I came upon a question, where the asker referenced the rules incorrectly (the question in general was also rather hard to follow). Later on someone edited the question and formatted the incorrect reference as a quote.

I tried to help out and edited the question, so that it included the correct quote now. I was then told that I was just confusing the asker further by meddling with the question.

I am of the opinion that leaving it incorrect will just make it harder to follow for anyone who might find the thread later on. We should help anyone with a similar question, so even though the OP could be surprised by the changes, this way other people will not be misdirected by incorrect quotations.

So, am I in the wrong here? Should we leave it up to answers to clarify the relevant rules?

Should we

  • leave an incorrect reference as it is
  • delete the reference
  • edit and correct it?
  • 4
    \$\begingroup\$ Related: what to do when querent's just confused? (meta); the confusion referenced is part of what you edited in this case. IMO these are super-tricky situations, so thanks for bringing this one to meta. As the answers on the linked meta show, even some of our most-prolific members don't quite agree on how to handle such a question. \$\endgroup\$
    – nitsua60 Mod
    Mar 17, 2017 at 0:43

2 Answers 2


Leave incorrect references in the original question

On the stack, the goal to provide good answers which help solve real problems. Well, the misquote might be the cause of the problem in the first place.

If a real problem is being generated by a misunderstanding of the rules, then correcting that flaw with an edit fundamentally changes the scope of the question. Now instead of clarifying whatever it is that is really confusing the querent, their question is changed, and the answers won't accurately address their problems anymore.

Remember that "No, you've misunderstood the rules, this is how it really works..." is a perfectly acceptable answer, and one that will more accurately address the issues that the querent is facing. For that reason, We should leave misquoted text in the question.

Feel free to communicate your concerns through comments though

If you wish to determine whether the misquote was intentional, you can leave a comment on the flawed quote saying: "Hey, that's a misquote, was it intentional?" Or "Hey, that's incorrect, did you mean it like that?" If the querent truly just mistyped or misquoted a section, they will either confirm that to you, or edit the quote themselves. If they seem confused or respond something like "What do you mean?" or "what's the difference?" Then you know that they really meant their misquote, and you can make an answer which addresses their confusion in the "That isn't quite how it works" format.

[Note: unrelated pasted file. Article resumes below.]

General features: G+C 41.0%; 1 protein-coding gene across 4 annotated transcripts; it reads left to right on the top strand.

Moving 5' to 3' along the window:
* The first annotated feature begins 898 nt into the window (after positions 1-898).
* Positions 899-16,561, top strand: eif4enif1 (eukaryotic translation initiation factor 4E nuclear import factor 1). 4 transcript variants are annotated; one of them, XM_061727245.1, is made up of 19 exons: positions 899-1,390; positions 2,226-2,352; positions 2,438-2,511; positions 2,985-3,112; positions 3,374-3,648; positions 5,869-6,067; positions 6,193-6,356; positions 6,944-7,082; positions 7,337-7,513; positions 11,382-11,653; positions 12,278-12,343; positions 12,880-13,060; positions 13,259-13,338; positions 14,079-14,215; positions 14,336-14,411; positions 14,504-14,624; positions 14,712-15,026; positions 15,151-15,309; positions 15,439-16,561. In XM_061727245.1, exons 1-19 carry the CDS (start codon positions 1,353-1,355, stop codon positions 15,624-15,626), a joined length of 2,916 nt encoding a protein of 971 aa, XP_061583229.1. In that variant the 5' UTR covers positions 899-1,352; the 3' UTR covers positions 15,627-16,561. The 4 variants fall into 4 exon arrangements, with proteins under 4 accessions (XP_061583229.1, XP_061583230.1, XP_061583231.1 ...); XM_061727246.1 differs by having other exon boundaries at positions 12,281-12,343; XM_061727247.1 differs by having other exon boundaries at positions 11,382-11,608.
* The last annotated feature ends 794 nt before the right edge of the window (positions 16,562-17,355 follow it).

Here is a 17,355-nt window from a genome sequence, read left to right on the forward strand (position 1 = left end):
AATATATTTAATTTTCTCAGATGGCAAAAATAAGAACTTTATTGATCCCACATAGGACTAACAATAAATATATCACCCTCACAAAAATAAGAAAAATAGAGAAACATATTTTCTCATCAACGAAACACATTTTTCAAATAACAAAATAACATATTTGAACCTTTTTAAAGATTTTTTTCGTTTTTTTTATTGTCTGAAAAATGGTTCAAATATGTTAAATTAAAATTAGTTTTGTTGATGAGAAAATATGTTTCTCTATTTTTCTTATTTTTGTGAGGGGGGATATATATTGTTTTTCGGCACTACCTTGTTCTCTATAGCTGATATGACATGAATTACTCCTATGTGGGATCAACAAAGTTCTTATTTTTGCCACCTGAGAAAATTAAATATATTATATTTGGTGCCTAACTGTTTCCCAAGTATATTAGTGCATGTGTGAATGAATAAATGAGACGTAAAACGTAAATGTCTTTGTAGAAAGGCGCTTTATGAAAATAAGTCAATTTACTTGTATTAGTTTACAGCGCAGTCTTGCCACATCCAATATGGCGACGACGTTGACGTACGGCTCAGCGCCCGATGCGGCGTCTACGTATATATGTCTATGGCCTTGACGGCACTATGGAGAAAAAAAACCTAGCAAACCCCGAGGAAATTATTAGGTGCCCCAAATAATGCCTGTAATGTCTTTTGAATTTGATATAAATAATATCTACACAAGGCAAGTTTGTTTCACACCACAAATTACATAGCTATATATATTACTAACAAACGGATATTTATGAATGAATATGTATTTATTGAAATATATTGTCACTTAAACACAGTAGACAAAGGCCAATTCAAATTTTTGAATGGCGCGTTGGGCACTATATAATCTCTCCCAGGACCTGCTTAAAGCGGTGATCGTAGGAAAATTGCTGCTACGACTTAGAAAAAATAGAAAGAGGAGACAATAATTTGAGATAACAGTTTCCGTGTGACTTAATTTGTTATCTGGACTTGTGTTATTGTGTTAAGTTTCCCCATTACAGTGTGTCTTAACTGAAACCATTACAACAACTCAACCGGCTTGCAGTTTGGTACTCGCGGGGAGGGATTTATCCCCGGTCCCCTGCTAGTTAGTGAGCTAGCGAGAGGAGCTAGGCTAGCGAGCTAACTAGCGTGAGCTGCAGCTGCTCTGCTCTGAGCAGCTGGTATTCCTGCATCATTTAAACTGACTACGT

• 2
    \$\begingroup\$ +1 Couldn't have said it better myself. \$\endgroup\$ Mar 17, 2017 at 13:18


If it's an error whose correction doesn't materially change the question, correct it. For example, misspelling a rule or ability's name can safely be corrected.

If it's an error that is entwined with their problem, the mistake is part of their question and should be left intact. For example, mixing up two rules or abilities should not be corrected in the question, but in an answer.

  • 6
    \$\begingroup\$ Well, but if it wasn't formatted as a quote in the initial Q it's definitely an error to turn it into one... \$\endgroup\$
    – mxyzplk
    Mar 17, 2017 at 21:29
  • 2
    \$\begingroup\$ @mxyzplk Heh, my bad. I usually check that unformatted posts that look like direct quotes are actually direct quotes before doing all the formatting, but I was in a hurry that time and my bet proved wrong. Fixed now. \$\endgroup\$ Mar 18, 2017 at 23:33

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